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Hump Day Hero: Gina Ogden

January 02, 2013

Every Wednesday The CSPH highlights a Sexuality Professional you should keep your eye on. Their backgrounds are very diverse in order to bring attention to the wide variety of amazing people working in the field. This week we bring you Gina Ogden!

1.  What do you do in the field of sexuality? 

I’m an AASECT certified sex therapy diplomate and supervisor, an associate professor at the Institute for Advanced Study aof Human Sexuality, and author of 9 books (so far) on sexuality, that have been translated into a lot of languages I can’t read.  I conducted the first (and only) nationwide survey on sexuality and spirituality (ISIS) whose findings have served as the basis for the ISIS model I now teach internationally—it’s an integrative model for exploring sexual desire and intimacy.

2.  Where are you based out of?

Cambridge Mass—though I teach many other places as a “freelance” teacher, and also drive across the country every winter to teach ISIS programs on  the West Coast—at Esalen Institute in Big Sur, and then fly down to Puerto Vallarta Mexico to teach a program to experienced ISIS practitioners.  This year we’ll have three Swedish midwives there among others and we will play on the beach when we’re not working.  It’s the best way of learning I know.

3.  What is your focus?  What do you do? 

My career has evolved into teaching and writing about ISIS—integrating body, mind, heart, and spirit into the practice of sex therapy, counseling, coaching, and education.  The ISIS core dynamics begin with the ability to create and hold the kind of safe and sacred space that engages our clients and students, and encourages them to change what doesn’t work in their lives and to step into more of what they truly want.  It works on many levels; it’s lifechanging work, and my life changes with every ISIS group I’m involved with.  Oh!  And I’m going to be running an innovative writers conference with Patti Britton just before the AASECT conference—June 5, 2013: “Write Sex for Success!”  All kinds of writing—academic, memoir, blogging, How-to.  We have fabulous editors coming that you can pitch your work to!

4.  What are your particular goals and passions in the field?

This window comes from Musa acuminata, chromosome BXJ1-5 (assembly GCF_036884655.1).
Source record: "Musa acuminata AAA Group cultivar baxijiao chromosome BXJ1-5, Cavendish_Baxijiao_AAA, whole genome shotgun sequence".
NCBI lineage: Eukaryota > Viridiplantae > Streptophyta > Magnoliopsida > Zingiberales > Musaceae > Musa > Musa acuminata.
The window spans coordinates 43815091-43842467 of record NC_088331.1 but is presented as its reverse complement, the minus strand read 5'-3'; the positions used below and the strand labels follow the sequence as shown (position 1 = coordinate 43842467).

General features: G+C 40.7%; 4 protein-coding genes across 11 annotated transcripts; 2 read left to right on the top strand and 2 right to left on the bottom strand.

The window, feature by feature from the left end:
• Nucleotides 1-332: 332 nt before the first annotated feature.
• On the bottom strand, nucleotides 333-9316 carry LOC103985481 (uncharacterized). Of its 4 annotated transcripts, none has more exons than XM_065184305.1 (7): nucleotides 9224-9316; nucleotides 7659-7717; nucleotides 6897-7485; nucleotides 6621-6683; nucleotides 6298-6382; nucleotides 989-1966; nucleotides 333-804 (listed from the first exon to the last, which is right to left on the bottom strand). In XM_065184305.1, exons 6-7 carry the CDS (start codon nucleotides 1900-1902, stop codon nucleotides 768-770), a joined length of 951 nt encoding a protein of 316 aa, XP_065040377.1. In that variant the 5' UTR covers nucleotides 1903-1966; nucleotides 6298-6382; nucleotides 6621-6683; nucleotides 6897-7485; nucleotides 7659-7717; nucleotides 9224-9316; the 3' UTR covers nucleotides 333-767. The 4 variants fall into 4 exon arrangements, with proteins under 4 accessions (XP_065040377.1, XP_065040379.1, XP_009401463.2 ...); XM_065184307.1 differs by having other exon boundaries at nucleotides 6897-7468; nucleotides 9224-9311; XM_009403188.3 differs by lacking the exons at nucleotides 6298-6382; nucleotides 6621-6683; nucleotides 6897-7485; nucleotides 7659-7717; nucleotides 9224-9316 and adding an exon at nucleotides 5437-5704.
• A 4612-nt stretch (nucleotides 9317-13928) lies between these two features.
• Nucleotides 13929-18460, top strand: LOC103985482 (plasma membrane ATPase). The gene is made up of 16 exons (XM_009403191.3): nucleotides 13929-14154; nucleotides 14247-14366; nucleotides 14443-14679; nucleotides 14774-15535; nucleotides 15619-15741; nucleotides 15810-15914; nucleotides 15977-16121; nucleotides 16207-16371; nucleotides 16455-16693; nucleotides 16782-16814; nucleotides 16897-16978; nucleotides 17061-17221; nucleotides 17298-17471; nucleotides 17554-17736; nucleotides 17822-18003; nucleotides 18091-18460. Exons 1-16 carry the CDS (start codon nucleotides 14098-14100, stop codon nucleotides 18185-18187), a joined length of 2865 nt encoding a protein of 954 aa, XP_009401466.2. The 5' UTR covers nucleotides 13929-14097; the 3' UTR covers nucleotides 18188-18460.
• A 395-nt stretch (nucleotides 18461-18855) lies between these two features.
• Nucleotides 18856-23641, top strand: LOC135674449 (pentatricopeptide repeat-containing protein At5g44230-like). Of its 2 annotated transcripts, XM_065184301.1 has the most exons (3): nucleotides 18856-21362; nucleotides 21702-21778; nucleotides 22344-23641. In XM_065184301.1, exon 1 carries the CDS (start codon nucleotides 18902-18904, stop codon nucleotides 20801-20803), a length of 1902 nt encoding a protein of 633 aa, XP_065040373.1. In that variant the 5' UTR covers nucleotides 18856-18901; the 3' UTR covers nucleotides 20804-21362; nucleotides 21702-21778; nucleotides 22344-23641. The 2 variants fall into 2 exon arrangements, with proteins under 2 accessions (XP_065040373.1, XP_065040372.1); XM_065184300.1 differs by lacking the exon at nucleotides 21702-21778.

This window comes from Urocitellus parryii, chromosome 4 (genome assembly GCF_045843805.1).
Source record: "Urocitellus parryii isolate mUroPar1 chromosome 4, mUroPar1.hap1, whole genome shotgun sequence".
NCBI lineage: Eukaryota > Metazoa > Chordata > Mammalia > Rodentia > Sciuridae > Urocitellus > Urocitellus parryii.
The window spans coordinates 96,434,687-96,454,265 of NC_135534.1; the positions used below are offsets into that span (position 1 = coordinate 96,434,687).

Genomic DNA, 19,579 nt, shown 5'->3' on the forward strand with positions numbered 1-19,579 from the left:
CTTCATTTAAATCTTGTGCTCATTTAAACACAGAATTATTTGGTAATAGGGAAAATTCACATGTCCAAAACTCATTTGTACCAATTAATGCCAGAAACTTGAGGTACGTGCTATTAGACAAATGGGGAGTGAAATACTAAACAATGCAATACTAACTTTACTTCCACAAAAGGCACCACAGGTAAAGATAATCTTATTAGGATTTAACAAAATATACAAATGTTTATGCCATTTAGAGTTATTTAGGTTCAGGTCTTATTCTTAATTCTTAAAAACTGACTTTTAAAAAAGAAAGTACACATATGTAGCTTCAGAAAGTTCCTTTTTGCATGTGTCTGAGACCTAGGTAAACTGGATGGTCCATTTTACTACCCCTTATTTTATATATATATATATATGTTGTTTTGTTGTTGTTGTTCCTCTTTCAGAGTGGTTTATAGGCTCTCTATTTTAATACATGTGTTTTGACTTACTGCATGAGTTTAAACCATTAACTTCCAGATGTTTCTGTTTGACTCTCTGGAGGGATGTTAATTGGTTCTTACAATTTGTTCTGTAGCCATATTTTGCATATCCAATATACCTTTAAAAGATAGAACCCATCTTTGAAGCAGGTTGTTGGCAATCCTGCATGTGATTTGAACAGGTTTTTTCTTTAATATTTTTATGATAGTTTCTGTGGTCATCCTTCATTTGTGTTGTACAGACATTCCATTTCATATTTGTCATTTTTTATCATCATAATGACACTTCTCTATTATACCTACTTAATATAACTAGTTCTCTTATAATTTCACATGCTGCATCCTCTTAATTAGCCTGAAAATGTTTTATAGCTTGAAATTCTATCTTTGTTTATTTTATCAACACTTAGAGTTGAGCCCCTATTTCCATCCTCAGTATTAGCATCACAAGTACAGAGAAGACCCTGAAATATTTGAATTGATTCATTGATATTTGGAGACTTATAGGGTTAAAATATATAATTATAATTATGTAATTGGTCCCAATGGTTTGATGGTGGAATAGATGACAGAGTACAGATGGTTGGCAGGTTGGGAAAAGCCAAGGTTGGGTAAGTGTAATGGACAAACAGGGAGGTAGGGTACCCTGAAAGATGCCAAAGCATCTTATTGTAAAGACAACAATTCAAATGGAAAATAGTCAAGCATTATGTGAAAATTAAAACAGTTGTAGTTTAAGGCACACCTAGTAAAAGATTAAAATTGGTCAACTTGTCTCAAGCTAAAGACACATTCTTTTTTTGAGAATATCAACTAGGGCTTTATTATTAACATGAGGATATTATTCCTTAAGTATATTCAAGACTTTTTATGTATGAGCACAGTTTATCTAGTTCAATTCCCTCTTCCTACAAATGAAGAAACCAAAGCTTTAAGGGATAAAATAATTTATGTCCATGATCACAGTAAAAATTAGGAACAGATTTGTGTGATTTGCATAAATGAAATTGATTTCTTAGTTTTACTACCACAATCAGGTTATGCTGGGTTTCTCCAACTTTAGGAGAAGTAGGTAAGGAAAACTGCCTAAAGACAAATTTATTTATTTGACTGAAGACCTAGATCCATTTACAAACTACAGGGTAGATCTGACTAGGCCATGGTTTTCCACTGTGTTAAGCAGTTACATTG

My goals and passions are to train more ISIS practitioners and to expand the ISIS network—not with the notion of taking over the world, but with the notion of broadening the criteria for responsible sex therapy and education beyond performance and medical issues to include emotional and spiritual and cultural issues, and help bridge the destructive divisions between human beings and the planet.

5.  Why did you choose to work in this field? 

Back in the mid 1970s, I started to get trained in family therapy, and found out nobody where I was training could answer the questions about sexuality that clients were bringing into our family therapy clinic—so I ended up going for a Phd in sexology and never looked back.  Recently, I gave a plenary at the AAMFT conference (American Assoc. of Marriage and Family Therapy), and asked the audience of about 1,000 practitioners who were doing couples therapy and marriage and family therapy how many of them were trained in sex education or therapy and maybe 25 hands went up.  So in that respect, we haven’t progressed from the 1970s.

6.  Where did you go for school/training? 

I got my MA in family therapy at Goddard College, and my PhD at the Institute for Advanced Study of Human Sexuality.

7.  Do you have any literature out (websites, articles)?

I’m currently working on my 10th book, “Sex Therapy Meets Shamanism”—this is about the inspirational level of the ISIS process.  I just finished a clinical ISIS book, “Expanding the Practice of Sex Therapy,” which will be published by Routledge in May.  I have three other books in print—“Women Who Love Sex,” “The Heart & Soul of Sex” and “The Return of Desire”—all with Shambhala.  I’ve had a bunch of articles and book chapters published as well—the latest, (surprise! It’s about ISIS!) is titled “Keys to the Sexual Mysteries,” which came out in 2012 in “New Directions in Sex Therapy.”  I’m listed as an expert on Your Tango.  My website is www.GinaOgden.com

8.  What would you recommend to future professionals attempting to get into the field?

Get trained in what you like to do best by the best people you can find, absorb all that they are able to teach you with great respect, and then don’t copy them.  Instead, listen closely to your clients, students, audiences, customers—and use all of this juicy information to form your own way of being a sexuality professional.

9.  What is the most challenging aspect for you working in this career?

The self doubt that was bred into me from birth.  Do I have anything worthwhile to say?  Will anyone listen to me?  Yadda yadda.  When it’s this old and this deep it never completely ends—but I’ve learned to laugh at it and just recognize it as a part of living this complex life.

10.  One must read-what would you recommend?  Why?

Well, I’m a recovering English teacher, so if I’m limited to only one must-read, I’d have to say the entire collected works of Shakespeare—because Shakespeare really got that we are all sexual beings at any age and stage and race and creed, that sex is fun—and also that we need to align with nature and with the spirit world: there’s much more to life and sexual relationship than anyone can count or measure.  Besides, he revered old people, and I’m way up there on the age scale…so I like it when Lear says “Ripeness is all…”

 NOTE: We do not necessarily endorse or agree with all the opinions of our featured Hump Day Heroes. If you have concerns over someone who is currently featured, please let us know by emailing aida@thecsph.org.

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